Shipton was an interesting character. He was born in Ceylon in 1907; his father died when he was just three, and his mother’s remarriage was short-lived when his step-father died in the First World War. His mother was restless, and as a small child he moved around a lot between Ceylon, India, England, and France; guarding for the rest of his life valued memories of cross-Channel boats and Continental sleeper trains. He was sent at the age of eight to an English prep school of the era; corporal punishment was the norm, and from her bed the headmaster’s wife interrogated the boys daily on their bowel movements. After failing his Common Entrance Shipton was sent to Pyt House, an eccentric, minor public school in south Wiltshire. [Evelyn Waugh taught at the school a few years later when it had moved to Aston Clinton.] At school Shipton was dyslexic [would that disqualify you for Harrow ?], and excelled only in tree-climbing.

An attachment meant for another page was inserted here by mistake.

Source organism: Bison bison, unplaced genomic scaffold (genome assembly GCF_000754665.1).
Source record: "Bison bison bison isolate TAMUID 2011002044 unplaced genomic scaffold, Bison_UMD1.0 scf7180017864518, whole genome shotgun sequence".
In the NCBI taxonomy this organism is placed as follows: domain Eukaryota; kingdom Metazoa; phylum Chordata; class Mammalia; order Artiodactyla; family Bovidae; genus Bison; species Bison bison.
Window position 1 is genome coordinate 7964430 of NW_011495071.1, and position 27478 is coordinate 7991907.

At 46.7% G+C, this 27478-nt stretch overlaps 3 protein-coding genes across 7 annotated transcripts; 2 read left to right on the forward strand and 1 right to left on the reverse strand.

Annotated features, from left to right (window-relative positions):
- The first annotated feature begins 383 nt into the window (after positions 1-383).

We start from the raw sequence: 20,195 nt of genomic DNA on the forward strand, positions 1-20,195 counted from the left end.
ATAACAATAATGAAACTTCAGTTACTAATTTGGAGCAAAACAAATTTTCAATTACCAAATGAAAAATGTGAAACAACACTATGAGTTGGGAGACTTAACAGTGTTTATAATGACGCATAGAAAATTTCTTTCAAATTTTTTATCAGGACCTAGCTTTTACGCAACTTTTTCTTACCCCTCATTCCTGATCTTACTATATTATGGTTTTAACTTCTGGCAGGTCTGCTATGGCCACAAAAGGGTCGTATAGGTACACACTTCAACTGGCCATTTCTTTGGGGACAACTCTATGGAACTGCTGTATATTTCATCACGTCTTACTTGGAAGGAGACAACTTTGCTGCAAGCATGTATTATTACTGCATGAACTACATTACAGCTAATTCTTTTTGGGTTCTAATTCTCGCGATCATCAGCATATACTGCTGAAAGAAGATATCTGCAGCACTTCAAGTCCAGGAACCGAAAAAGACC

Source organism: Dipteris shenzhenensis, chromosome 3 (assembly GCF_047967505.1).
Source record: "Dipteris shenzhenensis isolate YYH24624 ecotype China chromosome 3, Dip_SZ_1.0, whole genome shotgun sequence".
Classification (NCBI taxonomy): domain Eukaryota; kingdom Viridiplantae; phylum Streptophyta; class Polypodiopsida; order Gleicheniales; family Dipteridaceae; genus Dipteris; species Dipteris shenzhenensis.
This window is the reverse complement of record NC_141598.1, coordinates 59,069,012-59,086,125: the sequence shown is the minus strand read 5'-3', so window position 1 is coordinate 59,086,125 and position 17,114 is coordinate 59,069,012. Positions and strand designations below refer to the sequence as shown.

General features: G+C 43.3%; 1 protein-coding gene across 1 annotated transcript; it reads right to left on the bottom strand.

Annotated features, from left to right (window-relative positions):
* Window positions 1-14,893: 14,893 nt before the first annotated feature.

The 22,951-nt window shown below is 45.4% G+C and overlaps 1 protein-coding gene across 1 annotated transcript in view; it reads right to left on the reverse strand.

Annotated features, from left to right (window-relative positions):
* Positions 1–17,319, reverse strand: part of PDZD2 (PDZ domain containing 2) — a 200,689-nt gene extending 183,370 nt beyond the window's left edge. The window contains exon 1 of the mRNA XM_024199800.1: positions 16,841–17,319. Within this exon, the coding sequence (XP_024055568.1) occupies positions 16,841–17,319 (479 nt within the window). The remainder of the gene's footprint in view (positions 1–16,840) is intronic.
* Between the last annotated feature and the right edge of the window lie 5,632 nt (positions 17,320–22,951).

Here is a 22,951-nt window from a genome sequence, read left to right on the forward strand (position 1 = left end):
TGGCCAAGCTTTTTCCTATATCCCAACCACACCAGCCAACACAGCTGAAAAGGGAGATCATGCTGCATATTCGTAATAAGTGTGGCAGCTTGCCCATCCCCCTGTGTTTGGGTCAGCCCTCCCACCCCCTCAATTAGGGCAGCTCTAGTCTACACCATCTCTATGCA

In later life Shipton considered that the two luckiest influences that shaped his life were, first, being a complete failure at school, which precluded the choice of a professional career in England; and secondly the Great Slump of the 1920s which ruined his prospects as a farmer in Kenya. In his teens Shipton had developed a lasting love of mountains: he spent a hiking holiday in the Jotunheimen with a Norwegian school friend; did his first guided climbs in Switzerland in 1924; and then embarked on two weeks intensive climbing with the French guide Elie Richard in the Dauphiné. It was his last visit to the Alps for three decades. In 1928 he arrived in Kenya to work as an apprentice on a coffee farm a hundred miles north of Nairobi. From his bungalow window Shipton looked out at the twin volcanic peaks of Mount Kenya. The mountain was first seen by a European in 1849. But it was first climbed only in 1899, by Halford Mackuinder, the only known ascent..
[Major] HW Tilman